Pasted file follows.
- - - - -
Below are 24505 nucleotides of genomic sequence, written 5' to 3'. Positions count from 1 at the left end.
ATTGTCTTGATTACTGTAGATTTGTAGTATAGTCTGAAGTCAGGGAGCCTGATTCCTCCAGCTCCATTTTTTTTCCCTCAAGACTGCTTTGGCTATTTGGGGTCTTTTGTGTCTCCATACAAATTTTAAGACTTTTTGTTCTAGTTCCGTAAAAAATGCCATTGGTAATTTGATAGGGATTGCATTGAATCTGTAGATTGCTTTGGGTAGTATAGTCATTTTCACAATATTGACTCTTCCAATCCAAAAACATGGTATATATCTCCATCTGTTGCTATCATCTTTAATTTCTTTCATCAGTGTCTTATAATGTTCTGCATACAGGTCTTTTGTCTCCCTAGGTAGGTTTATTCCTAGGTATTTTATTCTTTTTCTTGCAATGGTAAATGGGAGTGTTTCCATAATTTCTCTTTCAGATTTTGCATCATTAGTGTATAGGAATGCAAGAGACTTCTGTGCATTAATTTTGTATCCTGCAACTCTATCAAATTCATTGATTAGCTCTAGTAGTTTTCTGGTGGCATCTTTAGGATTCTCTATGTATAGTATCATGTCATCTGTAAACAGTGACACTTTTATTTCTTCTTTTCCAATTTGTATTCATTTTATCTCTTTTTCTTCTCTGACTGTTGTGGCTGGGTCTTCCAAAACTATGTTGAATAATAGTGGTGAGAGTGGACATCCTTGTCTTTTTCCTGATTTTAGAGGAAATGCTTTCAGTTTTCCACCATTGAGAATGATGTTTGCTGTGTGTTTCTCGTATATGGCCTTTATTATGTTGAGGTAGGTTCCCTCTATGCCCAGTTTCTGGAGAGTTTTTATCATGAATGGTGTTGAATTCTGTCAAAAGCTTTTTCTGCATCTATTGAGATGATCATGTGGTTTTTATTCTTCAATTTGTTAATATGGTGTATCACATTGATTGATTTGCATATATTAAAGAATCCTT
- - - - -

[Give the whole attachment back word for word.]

Below are 24505 nucleotides of genomic sequence, written 5' to 3'. Positions count from 1 at the left end.
ATTGTCTTGATTACTGTAGATTTGTAGTATAGTCTGAAGTCAGGGAGCCTGATTCCTCCAGCTCCATTTTTTTTCCCTCAAGACTGCTTTGGCTATTTGGGGTCTTTTGTGTCTCCATACAAATTTTAAGACTTTTTGTTCTAGTTCCGTAAAAAATGCCATTGGTAATTTGATAGGGATTGCATTGAATCTGTAGATTGCTTTGGGTAGTATAGTCATTTTCACAATATTGACTCTTCCAATCCAAAAACATGGTATATATCTCCATCTGTTGCTATCATCTTTAATTTCTTTCATCAGTGTCTTATAATGTTCTGCATACAGGTCTTTTGTCTCCCTAGGTAGGTTTATTCCTAGGTATTTTATTCTTTTTCTTGCAATGGTAAATGGGAGTGTTTCCATAATTTCTCTTTCAGATTTTGCATCATTAGTGTATAGGAATGCAAGAGACTTCTGTGCATTAATTTTGTATCCTGCAACTCTATCAAATTCATTGATTAGCTCTAGTAGTTTTCTGGTGGCATCTTTAGGATTCTCTATGTATAGTATCATGTCATCTGTAAACAGTGACACTTTTATTTCTTCTTTTCCAATTTGTATTCATTTTATCTCTTTTTCTTCTCTGACTGTTGTGGCTGGGTCTTCCAAAACTATGTTGAATAATAGTGGTGAGAGTGGACATCCTTGTCTTTTTCCTGATTTTAGAGGAAATGCTTTCAGTTTTCCACCATTGAGAATGATGTTTGCTGTGTGTTTCTCGTATATGGCCTTTATTATGTTGAGGTAGGTTCCCTCTATGCCCAGTTTCTGGAGAGTTTTTATCATGAATGGTGTTGAATTCTGTCAAAAGCTTTTTCTGCATCTATTGAGATGATCATGTGGTTTTTATTCTTCAATTTGTTAATATGGTGTATCACATTGATTGATTTGCATATATTAAAGAATCCTT